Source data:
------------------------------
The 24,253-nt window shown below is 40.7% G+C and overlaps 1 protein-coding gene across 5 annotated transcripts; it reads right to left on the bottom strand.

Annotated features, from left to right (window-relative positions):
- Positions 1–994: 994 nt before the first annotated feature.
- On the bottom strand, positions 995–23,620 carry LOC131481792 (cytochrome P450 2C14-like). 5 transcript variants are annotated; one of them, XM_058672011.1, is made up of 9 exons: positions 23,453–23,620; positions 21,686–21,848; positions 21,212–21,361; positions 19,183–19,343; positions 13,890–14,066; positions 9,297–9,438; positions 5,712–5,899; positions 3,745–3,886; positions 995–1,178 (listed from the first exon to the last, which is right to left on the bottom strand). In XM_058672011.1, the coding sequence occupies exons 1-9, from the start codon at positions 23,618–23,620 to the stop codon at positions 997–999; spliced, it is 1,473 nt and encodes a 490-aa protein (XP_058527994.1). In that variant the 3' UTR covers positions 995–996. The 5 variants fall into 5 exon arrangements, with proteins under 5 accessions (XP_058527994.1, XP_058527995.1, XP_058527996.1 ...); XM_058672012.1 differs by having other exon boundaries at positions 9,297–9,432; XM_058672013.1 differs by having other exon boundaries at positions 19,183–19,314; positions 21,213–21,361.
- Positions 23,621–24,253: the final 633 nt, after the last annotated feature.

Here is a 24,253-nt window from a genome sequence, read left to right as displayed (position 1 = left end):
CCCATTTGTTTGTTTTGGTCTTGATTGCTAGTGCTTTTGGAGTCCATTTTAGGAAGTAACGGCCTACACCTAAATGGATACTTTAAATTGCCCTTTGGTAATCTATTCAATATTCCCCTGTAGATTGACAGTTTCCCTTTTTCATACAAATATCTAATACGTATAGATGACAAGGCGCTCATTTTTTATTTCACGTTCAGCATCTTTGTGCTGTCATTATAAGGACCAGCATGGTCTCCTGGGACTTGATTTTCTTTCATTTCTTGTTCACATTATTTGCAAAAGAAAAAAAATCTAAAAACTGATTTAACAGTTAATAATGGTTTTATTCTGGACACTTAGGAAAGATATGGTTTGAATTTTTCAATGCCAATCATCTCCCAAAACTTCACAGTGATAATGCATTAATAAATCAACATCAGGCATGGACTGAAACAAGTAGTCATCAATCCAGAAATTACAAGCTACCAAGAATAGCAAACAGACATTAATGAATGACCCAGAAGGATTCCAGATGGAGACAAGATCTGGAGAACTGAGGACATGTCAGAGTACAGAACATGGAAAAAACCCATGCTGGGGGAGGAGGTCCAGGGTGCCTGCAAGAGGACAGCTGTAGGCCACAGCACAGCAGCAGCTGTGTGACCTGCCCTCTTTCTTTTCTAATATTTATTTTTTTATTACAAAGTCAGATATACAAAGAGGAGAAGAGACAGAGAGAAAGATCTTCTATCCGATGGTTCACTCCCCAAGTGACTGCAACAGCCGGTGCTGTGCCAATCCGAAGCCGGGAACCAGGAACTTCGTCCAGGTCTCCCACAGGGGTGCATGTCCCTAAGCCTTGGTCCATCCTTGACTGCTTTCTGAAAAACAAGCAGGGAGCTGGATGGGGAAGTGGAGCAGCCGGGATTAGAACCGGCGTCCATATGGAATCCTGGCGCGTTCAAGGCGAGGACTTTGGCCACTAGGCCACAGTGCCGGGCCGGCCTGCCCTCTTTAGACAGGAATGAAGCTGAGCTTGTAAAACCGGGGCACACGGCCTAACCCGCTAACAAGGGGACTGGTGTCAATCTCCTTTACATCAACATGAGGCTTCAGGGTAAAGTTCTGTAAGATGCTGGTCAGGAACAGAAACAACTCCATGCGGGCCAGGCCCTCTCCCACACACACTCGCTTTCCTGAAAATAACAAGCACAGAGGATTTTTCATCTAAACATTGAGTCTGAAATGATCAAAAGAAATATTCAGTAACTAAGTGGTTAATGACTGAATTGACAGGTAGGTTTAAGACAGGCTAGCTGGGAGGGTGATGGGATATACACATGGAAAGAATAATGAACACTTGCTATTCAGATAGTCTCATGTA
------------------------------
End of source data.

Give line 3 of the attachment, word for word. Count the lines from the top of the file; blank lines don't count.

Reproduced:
- Positions 1–994: 994 nt before the first annotated feature.